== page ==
So yes, nix can produce “distroless” images rather trivially, and this should not be surprising. You’ll find that the “distroless” Google repo is also really just a small handful of relatively simple Bazel instructions for building things, and not particularly complex in isolation.

There is a caveat, however; nix packages, as prepared by contributors to nixpkgs, as a rule care very little about their disk space footprint. As such, you can’t necessarily expect really simple images written on top of nixpkgs to actually be as minimal as they should be. You’ll find spurious debug symbols that shouldn’t be there, but are because of bugs in nixpkgs, and lots of technically optional dependencies everywhere.

This is not an issue with nix, the build tool, but a cultural issue around nixpkgs packages (arguably not an “issue”, it’s likely desirable for nixpkgs’ most common use cases). If you do all the work yourself, you can theoretically achieve the same images with nix that you can achieve with Bazel, with roughly the same amount of effort (though IME nix is easier to use).

It might not be quite as simple as your example, though, especially for more complex packages. You’d probably need to do some upstream work to get best results if you want to piggyback off of nixpkgs, or some downstream work if you don’t.

Google’s images, being designed specifically for this use case, contain software that is already tweaked to be quite minimal, as it originates from a different culture and design goal. As such, getting something good enough may be easier, but an “optimal” solution will not necessarily be any easier to achieve than with nix.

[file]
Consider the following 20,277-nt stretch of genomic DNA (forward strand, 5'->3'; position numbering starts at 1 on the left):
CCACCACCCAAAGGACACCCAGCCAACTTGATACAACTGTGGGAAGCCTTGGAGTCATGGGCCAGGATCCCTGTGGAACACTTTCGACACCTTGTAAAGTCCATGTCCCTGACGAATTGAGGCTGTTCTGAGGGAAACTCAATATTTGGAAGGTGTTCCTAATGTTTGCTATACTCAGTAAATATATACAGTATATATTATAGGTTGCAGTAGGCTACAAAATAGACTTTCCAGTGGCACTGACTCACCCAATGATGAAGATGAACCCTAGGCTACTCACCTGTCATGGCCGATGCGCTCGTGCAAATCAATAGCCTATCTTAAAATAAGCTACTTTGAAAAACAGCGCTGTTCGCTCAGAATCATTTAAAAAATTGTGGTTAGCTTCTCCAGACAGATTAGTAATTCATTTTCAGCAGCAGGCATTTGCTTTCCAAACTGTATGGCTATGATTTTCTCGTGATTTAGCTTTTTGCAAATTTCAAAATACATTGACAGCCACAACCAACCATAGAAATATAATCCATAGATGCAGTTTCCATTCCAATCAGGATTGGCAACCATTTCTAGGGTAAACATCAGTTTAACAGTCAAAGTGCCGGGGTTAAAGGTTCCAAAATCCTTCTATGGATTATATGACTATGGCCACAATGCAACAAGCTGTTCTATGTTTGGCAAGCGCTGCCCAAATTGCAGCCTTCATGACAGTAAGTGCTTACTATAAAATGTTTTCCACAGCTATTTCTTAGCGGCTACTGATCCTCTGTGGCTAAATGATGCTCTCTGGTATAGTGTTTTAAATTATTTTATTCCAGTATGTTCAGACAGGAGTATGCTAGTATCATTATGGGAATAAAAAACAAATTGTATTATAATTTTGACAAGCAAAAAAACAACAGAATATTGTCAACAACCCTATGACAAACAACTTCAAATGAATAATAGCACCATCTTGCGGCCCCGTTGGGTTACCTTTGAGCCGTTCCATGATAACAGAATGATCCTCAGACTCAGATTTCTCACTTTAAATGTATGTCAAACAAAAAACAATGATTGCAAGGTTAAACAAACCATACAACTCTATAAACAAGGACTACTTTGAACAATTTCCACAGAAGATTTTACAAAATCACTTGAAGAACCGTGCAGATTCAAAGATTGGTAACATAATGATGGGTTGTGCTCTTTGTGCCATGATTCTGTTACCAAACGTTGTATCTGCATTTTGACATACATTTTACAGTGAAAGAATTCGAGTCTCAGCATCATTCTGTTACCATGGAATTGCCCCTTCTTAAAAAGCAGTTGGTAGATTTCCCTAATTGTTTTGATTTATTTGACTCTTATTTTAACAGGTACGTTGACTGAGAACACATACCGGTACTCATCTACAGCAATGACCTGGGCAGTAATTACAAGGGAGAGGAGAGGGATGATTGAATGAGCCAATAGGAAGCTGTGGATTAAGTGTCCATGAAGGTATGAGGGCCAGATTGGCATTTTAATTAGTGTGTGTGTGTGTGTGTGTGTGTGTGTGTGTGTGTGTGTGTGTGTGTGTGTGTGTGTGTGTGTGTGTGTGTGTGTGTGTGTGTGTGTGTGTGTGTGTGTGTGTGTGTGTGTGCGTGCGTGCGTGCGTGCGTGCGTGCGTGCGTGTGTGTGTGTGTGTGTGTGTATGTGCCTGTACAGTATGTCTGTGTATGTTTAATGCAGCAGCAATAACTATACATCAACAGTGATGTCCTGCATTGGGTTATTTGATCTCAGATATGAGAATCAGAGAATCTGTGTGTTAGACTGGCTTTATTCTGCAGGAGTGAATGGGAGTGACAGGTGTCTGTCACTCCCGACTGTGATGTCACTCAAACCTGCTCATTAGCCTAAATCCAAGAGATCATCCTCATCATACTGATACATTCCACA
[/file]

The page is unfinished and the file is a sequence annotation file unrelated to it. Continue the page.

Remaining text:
On the other hand, using Google’s images will leave you without a large repository of useful pre-built dependencies that you don’t have to build yourself. So for particularly complex, high-level packages, nix may again be easier to use, albeit at a disk space cost (which you can work towards minimizing upstream).

If we’re just talking about the number of dependencies though, since you’re talking about attack surfaces, I think both should be quite similar.


in the early days, containers were NOT full blown operating systems, they were small ‘processes’… because guess what, they are ‘processes’…

then some bright spark, said, lets turn a container into a full fat VM with a full fat OS on it…YAY!


so, yes you can do this, but do you want to use these type of containers at all?

I’m not a container fan, and they create more problems than they solve.

But ,hey if you must succumb to the whale…

this cool ascii cinema was the thing the peaked my interest in nix, and then quickly discovered that i didn’t need containers at all , because they way nix build things, they are ‘contained’ already, and i don’t have to run an container operating system on top of unix, i can use unix primitvies to do everything i need.

Why run two operating systems unix + docker tools, when running just UNIX can do the job.

however if your trapped in docker container legacy systems, nix can build effective docker containers…

you might be interested in https://nixery.dev/

have fun!


I would like to thank the mighty @TLATER for a superior answer to this question.

It’s a common problem, technology comes along, it solves a problem… then … hey we can do Y with it now… and Y is a very bad idea but everyone jumps on board anyway because it’s the cool thing down the coffee shop.

The final straw when i saw whole projects being ‘built’ in containers, not deployed in containers… this is the start of the dockerpocalpyse … you don’t want to know what that is , i assure you.

Love or hate docker it gets the job done… and nix can build it all after all. What ever suits you…


Bravo! Love the rant, thanks for sharing it. I am still new to Nix so I wasn’t aware that nixpkgs aren’t as minimal as they can be.

Yes, at $WORK we use Kubernetes :woozy_face: Nixery indeed looks interesting! A very creative approach with the paths and packages :slight_smile:

Remember the H in Kubernetes stands for Happiness.

may the nix be with you… always.